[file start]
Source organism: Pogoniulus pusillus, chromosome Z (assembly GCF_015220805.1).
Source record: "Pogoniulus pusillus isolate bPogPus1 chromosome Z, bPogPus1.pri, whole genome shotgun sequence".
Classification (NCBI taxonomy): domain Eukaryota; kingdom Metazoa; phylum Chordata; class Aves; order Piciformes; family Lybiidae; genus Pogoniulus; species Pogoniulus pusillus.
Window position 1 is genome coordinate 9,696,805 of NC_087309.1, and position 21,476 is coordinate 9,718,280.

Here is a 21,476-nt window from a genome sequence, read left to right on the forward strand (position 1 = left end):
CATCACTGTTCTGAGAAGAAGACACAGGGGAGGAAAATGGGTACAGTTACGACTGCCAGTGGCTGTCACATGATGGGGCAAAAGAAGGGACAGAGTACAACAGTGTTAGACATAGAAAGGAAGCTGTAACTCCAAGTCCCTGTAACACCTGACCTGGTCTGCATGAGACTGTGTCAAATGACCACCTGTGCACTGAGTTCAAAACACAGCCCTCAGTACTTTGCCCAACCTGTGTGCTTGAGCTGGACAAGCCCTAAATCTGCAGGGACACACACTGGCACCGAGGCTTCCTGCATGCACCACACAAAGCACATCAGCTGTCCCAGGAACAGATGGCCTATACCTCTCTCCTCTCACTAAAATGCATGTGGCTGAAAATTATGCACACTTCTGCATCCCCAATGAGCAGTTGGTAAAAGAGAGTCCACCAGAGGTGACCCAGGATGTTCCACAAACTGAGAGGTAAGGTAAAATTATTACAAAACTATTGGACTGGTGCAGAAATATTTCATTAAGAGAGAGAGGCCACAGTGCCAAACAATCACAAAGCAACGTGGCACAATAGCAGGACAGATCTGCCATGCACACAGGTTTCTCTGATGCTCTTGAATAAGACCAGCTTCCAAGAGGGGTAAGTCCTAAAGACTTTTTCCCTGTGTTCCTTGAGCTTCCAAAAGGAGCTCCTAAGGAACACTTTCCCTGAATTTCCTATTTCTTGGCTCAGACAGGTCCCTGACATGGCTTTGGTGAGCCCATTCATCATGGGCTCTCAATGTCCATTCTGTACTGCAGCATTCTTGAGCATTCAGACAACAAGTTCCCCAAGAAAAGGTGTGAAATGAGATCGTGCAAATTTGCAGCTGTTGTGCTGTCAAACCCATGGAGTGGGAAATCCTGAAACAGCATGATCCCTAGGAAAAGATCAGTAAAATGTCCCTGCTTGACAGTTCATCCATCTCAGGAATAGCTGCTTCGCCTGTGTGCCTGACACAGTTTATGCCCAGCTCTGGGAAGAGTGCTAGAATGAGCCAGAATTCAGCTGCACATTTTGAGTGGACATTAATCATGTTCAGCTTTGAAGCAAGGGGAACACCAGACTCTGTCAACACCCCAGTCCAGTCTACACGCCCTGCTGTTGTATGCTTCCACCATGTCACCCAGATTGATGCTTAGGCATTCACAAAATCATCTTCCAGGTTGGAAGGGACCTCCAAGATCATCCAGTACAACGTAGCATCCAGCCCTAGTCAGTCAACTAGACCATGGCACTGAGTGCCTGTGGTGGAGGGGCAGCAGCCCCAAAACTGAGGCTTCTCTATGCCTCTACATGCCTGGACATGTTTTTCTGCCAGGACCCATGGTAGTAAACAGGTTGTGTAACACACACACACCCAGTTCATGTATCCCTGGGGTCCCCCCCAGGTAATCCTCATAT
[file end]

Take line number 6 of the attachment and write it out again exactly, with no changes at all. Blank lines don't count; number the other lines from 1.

CATCACTGTTCTGAGAAGAAGACACAGGGGAGGAAAATGGGTACAGTTACGACTGCCAGTGGCTGTCACATGATGGGGCAAAAGAAGGGACAGAGTACAACAGTGTTAGACATAGAAAGGAAGCTGTAACTCCAAGTCCCTGTAACACCTGACCTGGTCTGCATGAGACTGTGTCAAATGACCACCTGTGCACTGAGTTCAAAACACAGCCCTCAGTACTTTGCCCAACCTGTGTGCTTGAGCTGGACAAGCCCTAAATCTGCAGGGACACACACTGGCACCGAGGCTTCCTGCATGCACCACACAAAGCACATCAGCTGTCCCAGGAACAGATGGCCTATACCTCTCTCCTCTCACTAAAATGCATGTGGCTGAAAATTATGCACACTTCTGCATCCCCAATGAGCAGTTGGTAAAAGAGAGTCCACCAGAGGTGACCCAGGATGTTCCACAAACTGAGAGGTAAGGTAAAATTATTACAAAACTATTGGACTGGTGCAGAAATATTTCATTAAGAGAGAGAGGCCACAGTGCCAAACAATCACAAAGCAACGTGGCACAATAGCAGGACAGATCTGCCATGCACACAGGTTTCTCTGATGCTCTTGAATAAGACCAGCTTCCAAGAGGGGTAAGTCCTAAAGACTTTTTCCCTGTGTTCCTTGAGCTTCCAAAAGGAGCTCCTAAGGAACACTTTCCCTGAATTTCCTATTTCTTGGCTCAGACAGGTCCCTGACATGGCTTTGGTGAGCCCATTCATCATGGGCTCTCAATGTCCATTCTGTACTGCAGCATTCTTGAGCATTCAGACAACAAGTTCCCCAAGAAAAGGTGTGAAATGAGATCGTGCAAATTTGCAGCTGTTGTGCTGTCAAACCCATGGAGTGGGAAATCCTGAAACAGCATGATCCCTAGGAAAAGATCAGTAAAATGTCCCTGCTTGACAGTTCATCCATCTCAGGAATAGCTGCTTCGCCTGTGTGCCTGACACAGTTTATGCCCAGCTCTGGGAAGAGTGCTAGAATGAGCCAGAATTCAGCTGCACATTTTGAGTGGACATTAATCATGTTCAGCTTTGAAGCAAGGGGAACACCAGACTCTGTCAACACCCCAGTCCAGTCTACACGCCCTGCTGTTGTATGCTTCCACCATGTCACCCAGATTGATGCTTAGGCATTCACAAAATCATCTTCCAGGTTGGAAGGGACCTCCAAGATCATCCAGTACAACGTAGCATCCAGCCCTAGTCAGTCAACTAGACCATGGCACTGAGTGCCTGTGGTGGAGGGGCAGCAGCCCCAAAACTGAGGCTTCTCTATGCCTCTACATGCCTGGACATGTTTTTCTGCCAGGACCCATGGTAGTAAACAGGTTGTGTAACACACACACACCCAGTTCATGTATCCCTGGGGTCCCCCCCAGGTAATCCTCATAT